On the wire
February 5, 2018
I noticed something about wiretaps authorized by the Foreign Intelligence Surveillance Act (FISA) Court that should trouble everyone regardless of party.
18 US Code sec. 2518(1)(b) requires a wiretap warrant application in federal criminal (not intelligence) matters to include "a full and complete statement of facts" relied on in applying for the wiretap. In contrast, 50 US Code sec. 1804 specifies what must be provided to obtain a FISA Court (intelligence investigation) wiretap of a U.S. person. Subsection (a)(3) requires only a "statement of facts." This is a big difference.
The House Republican Intelligence Committee released a memo last Friday discussing the FISA warrant to wiretap Carter Page. Since then much attention has focused on whether the FBI and Justice Department provided the FISA Court "a full and complete statement of facts" (such as that the Steele Dossier was commissioned and paid for by the Hillary Clinton campaign). Defenders of FISA claim the judges demand all the facts and ask probing questions. But the statute guiding FISA judges in issuing wiretap warrants doesn't even seem to require "a full and complete" set of facts. 18 USC (criminal procedure, which has existed for centuries) had to be the basis for 50 USC (intelligence procedures), which came much later. Any changes would have been intentional. It seems Congress intentionally allowed the FBI and Justice Department to tell the court only partial truths.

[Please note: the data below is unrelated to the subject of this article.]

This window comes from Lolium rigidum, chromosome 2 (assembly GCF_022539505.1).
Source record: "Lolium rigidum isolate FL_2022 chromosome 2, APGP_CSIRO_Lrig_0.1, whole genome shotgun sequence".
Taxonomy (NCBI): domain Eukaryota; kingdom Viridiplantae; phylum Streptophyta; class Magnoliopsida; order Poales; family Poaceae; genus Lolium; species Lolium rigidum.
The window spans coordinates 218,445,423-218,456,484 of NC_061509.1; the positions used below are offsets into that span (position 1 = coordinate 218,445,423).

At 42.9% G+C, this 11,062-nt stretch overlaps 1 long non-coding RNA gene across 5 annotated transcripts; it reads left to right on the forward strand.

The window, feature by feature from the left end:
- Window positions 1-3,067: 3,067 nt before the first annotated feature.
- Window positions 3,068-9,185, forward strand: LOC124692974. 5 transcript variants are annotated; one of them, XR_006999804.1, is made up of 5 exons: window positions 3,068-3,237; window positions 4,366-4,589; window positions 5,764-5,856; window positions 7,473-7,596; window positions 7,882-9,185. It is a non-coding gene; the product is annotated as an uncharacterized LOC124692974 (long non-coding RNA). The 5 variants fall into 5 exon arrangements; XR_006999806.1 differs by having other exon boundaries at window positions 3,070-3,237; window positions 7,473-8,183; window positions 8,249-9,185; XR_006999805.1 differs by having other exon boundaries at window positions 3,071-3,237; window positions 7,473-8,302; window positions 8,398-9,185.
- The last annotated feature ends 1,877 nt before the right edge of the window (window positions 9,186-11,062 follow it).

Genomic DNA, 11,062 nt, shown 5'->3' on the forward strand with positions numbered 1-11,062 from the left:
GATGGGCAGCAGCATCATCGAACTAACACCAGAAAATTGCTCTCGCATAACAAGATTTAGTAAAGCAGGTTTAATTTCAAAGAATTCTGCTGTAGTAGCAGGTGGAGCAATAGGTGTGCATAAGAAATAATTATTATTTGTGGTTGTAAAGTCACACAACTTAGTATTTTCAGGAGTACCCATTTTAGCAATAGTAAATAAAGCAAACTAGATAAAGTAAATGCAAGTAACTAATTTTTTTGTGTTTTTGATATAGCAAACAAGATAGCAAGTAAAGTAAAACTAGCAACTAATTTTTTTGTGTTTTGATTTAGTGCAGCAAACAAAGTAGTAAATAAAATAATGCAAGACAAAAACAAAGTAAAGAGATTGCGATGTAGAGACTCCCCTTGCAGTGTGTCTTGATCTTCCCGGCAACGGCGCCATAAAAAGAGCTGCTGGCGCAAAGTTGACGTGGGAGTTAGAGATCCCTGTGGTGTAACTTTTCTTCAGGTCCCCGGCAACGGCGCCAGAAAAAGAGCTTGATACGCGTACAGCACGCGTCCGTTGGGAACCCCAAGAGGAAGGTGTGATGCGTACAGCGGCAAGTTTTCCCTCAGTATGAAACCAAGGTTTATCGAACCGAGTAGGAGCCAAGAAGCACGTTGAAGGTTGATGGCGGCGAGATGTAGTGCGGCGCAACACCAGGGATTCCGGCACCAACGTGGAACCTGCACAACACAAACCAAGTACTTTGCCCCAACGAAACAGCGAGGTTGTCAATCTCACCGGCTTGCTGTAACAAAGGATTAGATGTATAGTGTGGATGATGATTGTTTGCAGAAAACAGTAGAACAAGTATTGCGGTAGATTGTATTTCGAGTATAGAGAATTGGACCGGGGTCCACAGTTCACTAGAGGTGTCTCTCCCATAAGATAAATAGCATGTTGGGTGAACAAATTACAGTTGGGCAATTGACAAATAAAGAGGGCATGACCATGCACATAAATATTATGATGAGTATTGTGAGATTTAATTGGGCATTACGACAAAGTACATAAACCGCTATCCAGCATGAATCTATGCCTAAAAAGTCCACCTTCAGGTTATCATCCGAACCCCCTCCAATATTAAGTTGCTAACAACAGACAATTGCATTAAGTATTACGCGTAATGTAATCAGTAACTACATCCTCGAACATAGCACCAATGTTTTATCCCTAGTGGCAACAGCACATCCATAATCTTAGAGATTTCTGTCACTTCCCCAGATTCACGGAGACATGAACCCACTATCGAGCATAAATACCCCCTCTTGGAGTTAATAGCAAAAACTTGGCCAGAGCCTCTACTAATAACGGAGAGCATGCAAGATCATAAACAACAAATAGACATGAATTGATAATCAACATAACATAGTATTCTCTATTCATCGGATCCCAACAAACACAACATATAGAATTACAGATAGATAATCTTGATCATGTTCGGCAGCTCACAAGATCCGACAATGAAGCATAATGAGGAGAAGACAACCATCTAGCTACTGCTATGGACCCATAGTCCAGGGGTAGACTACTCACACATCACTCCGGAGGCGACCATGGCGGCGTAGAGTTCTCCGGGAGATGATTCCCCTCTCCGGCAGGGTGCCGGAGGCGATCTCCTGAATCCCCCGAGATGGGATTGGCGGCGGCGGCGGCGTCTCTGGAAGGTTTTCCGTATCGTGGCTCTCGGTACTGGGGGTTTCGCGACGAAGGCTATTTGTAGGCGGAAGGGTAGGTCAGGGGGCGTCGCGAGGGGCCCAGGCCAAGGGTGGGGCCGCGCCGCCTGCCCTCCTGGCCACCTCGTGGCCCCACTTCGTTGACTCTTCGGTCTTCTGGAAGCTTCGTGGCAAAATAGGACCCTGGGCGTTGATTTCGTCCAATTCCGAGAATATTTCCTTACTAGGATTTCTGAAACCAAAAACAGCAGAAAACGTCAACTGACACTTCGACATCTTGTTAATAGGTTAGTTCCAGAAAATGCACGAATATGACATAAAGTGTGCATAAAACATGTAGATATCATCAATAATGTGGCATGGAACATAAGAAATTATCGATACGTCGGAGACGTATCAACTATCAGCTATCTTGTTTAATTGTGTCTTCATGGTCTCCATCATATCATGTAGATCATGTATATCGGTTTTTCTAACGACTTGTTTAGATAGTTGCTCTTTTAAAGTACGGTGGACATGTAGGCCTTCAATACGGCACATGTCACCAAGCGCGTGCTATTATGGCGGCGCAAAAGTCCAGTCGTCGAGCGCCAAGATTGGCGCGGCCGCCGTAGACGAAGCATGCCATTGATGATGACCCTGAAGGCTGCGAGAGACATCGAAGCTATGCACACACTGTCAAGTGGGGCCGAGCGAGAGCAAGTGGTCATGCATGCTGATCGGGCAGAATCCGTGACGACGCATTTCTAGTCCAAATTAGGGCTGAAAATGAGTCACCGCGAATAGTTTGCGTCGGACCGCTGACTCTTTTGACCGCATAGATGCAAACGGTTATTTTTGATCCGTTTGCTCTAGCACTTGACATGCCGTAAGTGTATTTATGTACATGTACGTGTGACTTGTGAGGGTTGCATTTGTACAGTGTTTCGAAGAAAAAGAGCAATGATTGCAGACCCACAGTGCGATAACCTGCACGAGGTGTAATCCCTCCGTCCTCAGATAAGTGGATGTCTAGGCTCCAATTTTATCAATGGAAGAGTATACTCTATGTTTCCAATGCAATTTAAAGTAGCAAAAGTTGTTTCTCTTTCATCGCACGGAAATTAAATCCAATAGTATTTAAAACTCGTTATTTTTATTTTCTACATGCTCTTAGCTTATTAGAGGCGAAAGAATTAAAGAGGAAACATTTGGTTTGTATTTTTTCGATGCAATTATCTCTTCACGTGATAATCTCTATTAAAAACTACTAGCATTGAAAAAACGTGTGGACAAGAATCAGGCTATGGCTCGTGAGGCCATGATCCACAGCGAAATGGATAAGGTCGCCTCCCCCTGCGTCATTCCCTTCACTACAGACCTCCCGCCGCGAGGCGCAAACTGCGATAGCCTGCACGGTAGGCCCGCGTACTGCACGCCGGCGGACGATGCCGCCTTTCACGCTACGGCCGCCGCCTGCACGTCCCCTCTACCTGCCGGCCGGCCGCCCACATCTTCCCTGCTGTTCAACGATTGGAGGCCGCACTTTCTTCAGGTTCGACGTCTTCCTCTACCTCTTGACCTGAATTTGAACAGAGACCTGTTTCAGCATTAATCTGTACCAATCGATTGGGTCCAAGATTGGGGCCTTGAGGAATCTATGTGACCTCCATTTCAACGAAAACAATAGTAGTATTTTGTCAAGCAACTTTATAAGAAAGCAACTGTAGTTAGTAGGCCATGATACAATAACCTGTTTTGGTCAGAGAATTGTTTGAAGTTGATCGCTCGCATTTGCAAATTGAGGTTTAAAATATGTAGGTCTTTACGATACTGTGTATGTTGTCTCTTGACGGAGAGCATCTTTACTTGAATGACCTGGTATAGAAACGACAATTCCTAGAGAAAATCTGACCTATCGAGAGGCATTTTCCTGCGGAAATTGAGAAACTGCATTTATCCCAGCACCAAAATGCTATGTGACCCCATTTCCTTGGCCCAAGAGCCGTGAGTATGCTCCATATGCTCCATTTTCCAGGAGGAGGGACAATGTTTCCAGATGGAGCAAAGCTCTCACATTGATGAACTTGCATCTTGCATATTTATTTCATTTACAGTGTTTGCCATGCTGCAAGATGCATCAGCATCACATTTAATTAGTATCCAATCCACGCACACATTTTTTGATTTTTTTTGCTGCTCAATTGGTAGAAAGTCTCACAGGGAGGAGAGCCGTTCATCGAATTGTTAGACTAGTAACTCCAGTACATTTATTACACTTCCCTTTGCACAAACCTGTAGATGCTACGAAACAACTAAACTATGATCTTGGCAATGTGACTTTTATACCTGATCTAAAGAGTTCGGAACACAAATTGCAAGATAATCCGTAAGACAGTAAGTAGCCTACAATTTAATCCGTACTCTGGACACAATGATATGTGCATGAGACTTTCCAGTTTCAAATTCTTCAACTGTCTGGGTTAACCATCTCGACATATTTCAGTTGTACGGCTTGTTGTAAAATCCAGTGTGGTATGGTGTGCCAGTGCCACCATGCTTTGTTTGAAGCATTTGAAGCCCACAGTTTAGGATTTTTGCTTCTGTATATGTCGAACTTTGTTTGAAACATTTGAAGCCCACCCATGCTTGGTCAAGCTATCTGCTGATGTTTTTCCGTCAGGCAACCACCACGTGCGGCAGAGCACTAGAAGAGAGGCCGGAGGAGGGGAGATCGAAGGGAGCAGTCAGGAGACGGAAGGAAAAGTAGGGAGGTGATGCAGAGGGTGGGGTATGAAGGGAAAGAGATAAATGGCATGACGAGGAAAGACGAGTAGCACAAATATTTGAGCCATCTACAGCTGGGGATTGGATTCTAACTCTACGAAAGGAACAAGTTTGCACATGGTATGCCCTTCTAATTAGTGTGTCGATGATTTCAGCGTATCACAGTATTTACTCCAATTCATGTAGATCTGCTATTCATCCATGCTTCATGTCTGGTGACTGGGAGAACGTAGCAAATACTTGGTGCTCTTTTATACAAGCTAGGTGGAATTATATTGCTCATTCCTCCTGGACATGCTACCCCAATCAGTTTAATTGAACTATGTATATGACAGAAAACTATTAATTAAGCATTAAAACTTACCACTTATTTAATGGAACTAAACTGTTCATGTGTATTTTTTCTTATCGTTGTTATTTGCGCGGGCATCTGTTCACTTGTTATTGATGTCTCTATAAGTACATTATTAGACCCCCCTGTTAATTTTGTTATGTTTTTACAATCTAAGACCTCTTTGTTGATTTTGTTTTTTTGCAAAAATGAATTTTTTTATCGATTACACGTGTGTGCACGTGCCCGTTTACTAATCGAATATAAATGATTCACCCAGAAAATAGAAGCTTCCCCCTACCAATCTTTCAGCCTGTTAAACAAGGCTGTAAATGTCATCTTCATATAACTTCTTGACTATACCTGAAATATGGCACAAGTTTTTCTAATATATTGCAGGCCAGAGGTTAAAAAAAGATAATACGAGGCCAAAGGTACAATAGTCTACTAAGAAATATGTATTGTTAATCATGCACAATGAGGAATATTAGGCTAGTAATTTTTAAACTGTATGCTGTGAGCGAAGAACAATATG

Given this gaping loophole, could it be that the FBI and Justice routinely tell the FISA Court only facts that support a warrant? Could that be why the FISA Court never turns down an application?
Just because you're paranoid doesn't mean you aren't being wiretapped.
Trending In: Letters to the Editor
- Aspen Councilman asked to stop but continues to email plaintiffs suing city over office building
- Business Monday: Not quite a free fall, but United fares between Aspen and Denver dropping
- Hiker airlifted off Maroon Peak after falling 100 feet into gully
- Aspen man’s mental health again a concern for Pitkin County judge
- U.S. Forest Service opposing Fryingpan, Arkansas rivers conditional rights in wilderness area